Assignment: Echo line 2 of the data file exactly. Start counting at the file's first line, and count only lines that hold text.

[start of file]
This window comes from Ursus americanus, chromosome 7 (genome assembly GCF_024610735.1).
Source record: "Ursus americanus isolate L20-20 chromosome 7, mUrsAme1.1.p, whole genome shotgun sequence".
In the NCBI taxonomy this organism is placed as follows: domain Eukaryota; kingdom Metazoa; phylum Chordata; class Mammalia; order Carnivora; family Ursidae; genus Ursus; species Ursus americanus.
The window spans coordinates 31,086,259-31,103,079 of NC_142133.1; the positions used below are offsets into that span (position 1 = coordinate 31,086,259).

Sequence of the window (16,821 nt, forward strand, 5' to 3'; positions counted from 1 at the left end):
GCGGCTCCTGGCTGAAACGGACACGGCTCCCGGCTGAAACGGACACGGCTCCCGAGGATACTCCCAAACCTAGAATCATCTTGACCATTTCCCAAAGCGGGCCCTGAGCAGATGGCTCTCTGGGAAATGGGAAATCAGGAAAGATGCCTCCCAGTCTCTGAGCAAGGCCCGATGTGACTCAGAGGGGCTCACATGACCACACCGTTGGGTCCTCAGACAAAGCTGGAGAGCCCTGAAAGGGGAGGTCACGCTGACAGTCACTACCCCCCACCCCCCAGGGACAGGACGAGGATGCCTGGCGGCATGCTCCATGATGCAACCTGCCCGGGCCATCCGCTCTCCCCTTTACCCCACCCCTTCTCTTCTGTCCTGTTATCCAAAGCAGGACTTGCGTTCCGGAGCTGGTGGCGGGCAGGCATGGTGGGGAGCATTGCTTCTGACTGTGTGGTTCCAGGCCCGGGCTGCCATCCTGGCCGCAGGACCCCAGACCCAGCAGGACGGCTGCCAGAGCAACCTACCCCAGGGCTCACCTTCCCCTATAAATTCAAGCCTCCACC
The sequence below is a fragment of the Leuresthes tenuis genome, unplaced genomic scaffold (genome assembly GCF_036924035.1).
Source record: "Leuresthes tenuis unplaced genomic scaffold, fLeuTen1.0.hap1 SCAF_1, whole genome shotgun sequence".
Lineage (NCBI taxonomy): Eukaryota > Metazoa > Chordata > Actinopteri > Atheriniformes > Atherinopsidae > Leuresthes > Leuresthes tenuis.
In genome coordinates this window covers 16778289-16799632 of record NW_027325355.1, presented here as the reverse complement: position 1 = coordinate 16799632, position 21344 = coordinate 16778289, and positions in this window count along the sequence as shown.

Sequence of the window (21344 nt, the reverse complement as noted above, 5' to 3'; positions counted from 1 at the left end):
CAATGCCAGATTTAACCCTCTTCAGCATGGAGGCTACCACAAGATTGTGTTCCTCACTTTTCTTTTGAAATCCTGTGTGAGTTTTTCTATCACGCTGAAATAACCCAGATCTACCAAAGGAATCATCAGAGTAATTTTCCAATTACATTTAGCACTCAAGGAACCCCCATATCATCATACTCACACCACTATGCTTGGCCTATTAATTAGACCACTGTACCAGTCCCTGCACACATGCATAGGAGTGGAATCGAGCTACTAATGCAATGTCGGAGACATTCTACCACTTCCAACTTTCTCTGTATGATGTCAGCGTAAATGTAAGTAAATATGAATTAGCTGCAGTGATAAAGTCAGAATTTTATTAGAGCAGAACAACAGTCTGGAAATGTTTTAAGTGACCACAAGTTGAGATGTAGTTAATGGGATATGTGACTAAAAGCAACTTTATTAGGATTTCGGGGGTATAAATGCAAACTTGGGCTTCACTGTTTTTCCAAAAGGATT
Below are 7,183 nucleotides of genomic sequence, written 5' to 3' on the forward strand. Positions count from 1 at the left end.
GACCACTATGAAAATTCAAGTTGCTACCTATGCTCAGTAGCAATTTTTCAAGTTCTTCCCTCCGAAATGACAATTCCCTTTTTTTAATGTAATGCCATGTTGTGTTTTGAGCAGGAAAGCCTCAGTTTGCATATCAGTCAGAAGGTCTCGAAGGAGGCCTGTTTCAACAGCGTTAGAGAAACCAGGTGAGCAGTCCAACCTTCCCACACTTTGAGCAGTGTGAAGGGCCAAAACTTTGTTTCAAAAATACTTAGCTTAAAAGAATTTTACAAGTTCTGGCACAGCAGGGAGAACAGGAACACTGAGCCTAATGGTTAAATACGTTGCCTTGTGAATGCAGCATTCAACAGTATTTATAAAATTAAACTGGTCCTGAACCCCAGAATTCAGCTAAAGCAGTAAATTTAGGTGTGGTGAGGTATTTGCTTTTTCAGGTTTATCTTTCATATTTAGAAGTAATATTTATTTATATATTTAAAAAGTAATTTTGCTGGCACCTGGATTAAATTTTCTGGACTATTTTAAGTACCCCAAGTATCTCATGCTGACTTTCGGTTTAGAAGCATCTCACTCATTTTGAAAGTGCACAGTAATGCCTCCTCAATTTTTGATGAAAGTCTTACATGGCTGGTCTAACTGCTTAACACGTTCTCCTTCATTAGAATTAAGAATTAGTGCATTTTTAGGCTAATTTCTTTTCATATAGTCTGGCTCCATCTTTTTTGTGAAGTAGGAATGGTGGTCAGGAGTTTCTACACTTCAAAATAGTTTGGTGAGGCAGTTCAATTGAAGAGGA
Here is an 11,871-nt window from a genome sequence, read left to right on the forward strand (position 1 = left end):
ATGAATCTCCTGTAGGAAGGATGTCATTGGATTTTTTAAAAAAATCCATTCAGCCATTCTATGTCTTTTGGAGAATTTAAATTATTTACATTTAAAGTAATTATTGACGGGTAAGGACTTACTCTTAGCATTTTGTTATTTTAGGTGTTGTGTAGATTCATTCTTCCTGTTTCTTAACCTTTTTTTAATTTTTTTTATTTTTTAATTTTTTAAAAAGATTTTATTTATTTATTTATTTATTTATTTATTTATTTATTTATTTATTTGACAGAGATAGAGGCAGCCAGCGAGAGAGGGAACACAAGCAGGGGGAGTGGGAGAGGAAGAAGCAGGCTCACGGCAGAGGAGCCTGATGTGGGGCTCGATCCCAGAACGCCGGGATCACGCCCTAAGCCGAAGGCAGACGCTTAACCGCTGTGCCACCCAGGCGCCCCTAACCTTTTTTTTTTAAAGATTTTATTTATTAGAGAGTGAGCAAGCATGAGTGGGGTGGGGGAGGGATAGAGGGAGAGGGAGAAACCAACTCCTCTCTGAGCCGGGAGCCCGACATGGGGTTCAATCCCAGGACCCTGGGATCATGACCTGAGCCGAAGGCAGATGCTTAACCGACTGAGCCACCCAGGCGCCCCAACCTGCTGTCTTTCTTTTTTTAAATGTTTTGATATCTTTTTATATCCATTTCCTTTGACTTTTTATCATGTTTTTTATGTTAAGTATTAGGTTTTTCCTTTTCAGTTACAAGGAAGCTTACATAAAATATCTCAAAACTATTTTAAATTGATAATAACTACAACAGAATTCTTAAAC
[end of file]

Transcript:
Source record: "Ursus americanus isolate L20-20 chromosome 7, mUrsAme1.1.p, whole genome shotgun sequence".